A bill to modify the boundary of Voyageurs National Park in the State of Minnesota
STATEMENT OF STEPHANIE TOOTHMAN, ASSOCIATE DIRECTOR, CULTURAL RESOUCES, PARTNERSHIPS, AND SCIENCE, NATIONAL PARK SERVICE, U.S. DEPARTMENT OF THE INTERIOR, BEFORE THE SENATE SUBCOMMITTEE ON NATIONAL PARKS, COMMITTEE ON ENERGY AND NATURAL RESOURCES, CONCERNING S. 2805, TO MODIFY THE BOUNDARY OF VOYAGEURS NATIONAL PARK IN THE STATE OF MINNESOTA, AND FOR OTHER PURPOSES.
JUNE 15, 2016
Mr. Chairman and members of the subcommittee, thank you for the opportunity to present the views of the Department of the Interior on a bill to authorize the Secretary of the Interior to modify the boundary of Voyageurs National Park (Voyageurs) in the State of Minnesota.
The Department supports S. 2805.
This bill would allow for the transfer of administrative jurisdiction of lands between the National Park Service (NPS) and the Bureau of Land Management (BLM). It would also authorize the Secretary of the Interior to acquire lands owned by the State of Minnesota by donation or exchange.
Voyageurs National Park is a 218,200-acre national park located on the northern edge of Minnesota's border, 15 miles east of International Falls, Minnesota. Fifty-five miles of the park meanders along the Canadian border with the province of Ontario. The park lies in the southern part of the Canadian Shield, representing some of the oldest exposed rock formations in the world. The surrounding waterways once served as the route for the French-Canadian voyageurs.
The NPS seeks to transfer to the State of Minnesota a 32.79 acre parcel of NPS managed lands which is outside the park boundary. In exchange, Minnesota will transfer to the NPS, 48.87 acres of State lands within the boundary of the park. Additionally the NPS would like to acquire five more parcels of land totaling 91 acres owned by the State of Minnesota that are within the boundary of the park. This bill authorizes the Secretary of the Interior to acquire by donation or exchange any land within or adjacent to the boundary of the park that is owned by the State of Minnesota, or a political subdivision of the State. There have been incidences of activities on some of these tracts of state-owned land that are inconsistent with park purposes.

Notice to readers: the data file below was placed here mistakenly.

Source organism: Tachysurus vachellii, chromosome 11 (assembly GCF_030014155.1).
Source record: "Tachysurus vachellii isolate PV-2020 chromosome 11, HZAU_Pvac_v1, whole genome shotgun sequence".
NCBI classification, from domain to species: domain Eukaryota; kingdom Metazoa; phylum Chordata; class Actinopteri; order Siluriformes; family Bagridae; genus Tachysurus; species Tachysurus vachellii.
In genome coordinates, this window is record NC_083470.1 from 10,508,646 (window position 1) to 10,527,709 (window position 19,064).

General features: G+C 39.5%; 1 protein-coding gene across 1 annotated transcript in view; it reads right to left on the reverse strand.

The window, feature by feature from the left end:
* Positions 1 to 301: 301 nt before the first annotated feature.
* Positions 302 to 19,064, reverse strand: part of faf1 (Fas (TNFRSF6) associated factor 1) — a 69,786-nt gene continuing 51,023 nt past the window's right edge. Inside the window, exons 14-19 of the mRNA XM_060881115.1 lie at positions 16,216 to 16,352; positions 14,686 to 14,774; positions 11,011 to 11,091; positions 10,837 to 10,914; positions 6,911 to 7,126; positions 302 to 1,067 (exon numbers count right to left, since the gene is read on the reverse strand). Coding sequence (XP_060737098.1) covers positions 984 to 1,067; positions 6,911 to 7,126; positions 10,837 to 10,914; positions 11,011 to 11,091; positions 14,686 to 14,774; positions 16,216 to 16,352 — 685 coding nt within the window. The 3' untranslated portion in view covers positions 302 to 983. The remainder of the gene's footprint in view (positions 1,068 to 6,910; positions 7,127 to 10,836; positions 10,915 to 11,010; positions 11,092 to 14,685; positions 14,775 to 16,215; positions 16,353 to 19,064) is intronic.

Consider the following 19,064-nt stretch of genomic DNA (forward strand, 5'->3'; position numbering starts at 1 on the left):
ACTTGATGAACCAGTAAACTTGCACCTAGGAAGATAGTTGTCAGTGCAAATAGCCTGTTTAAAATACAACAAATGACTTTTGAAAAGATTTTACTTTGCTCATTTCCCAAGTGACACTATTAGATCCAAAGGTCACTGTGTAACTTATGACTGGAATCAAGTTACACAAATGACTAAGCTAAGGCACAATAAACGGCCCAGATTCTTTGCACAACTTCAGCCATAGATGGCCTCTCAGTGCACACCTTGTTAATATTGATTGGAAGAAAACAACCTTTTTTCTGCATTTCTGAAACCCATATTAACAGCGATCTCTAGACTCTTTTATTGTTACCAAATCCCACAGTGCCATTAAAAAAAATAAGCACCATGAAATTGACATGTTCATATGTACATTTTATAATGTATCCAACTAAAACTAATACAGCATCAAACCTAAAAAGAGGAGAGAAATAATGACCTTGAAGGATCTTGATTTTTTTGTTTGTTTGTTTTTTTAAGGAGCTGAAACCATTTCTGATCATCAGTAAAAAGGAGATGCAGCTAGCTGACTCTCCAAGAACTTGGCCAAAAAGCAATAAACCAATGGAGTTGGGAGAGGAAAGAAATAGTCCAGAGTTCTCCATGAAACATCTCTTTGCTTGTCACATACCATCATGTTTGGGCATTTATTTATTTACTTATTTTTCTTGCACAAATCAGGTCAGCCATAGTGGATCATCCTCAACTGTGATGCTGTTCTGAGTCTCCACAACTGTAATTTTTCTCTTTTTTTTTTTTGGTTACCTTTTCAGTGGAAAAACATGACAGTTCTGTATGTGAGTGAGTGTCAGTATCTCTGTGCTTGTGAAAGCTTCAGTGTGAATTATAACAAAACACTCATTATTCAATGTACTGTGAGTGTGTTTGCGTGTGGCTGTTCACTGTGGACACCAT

Sixty one (61) BLM land tracts encompassing forty-nine (49) acres were not transferred to the National Park Service when Voyageurs National Park was established. Without specific language directing BLM to transfer ownership of its lands to the NPS, the BLM is limited to its existing authority under the Federal Land Management Policy Act (FLMPA). FLMPA authorizes BLM to transfer management authority over the lands to the National Park Service for no more than a twenty-year period and permanent transfer of the management of these lands requires Congressional action. Transfer of these parcels to the NPS would facilitate ease of management for both agencies and eliminate any future concerns related to ownership, and other administrative issues.
The cost of managing these boundary revisions and any future acquisitions is minimal as there are no structures on any of the lands. The park would absorb the minimal cost of producing new maps and brochures and signage.
The BLM, the State of Minnesota and adjacent land owners support the boundary modifications in this bill.
Mr. Chairman, this concludes my testimony. I would be happy to answer any questions you or other members of the subcommittee may have.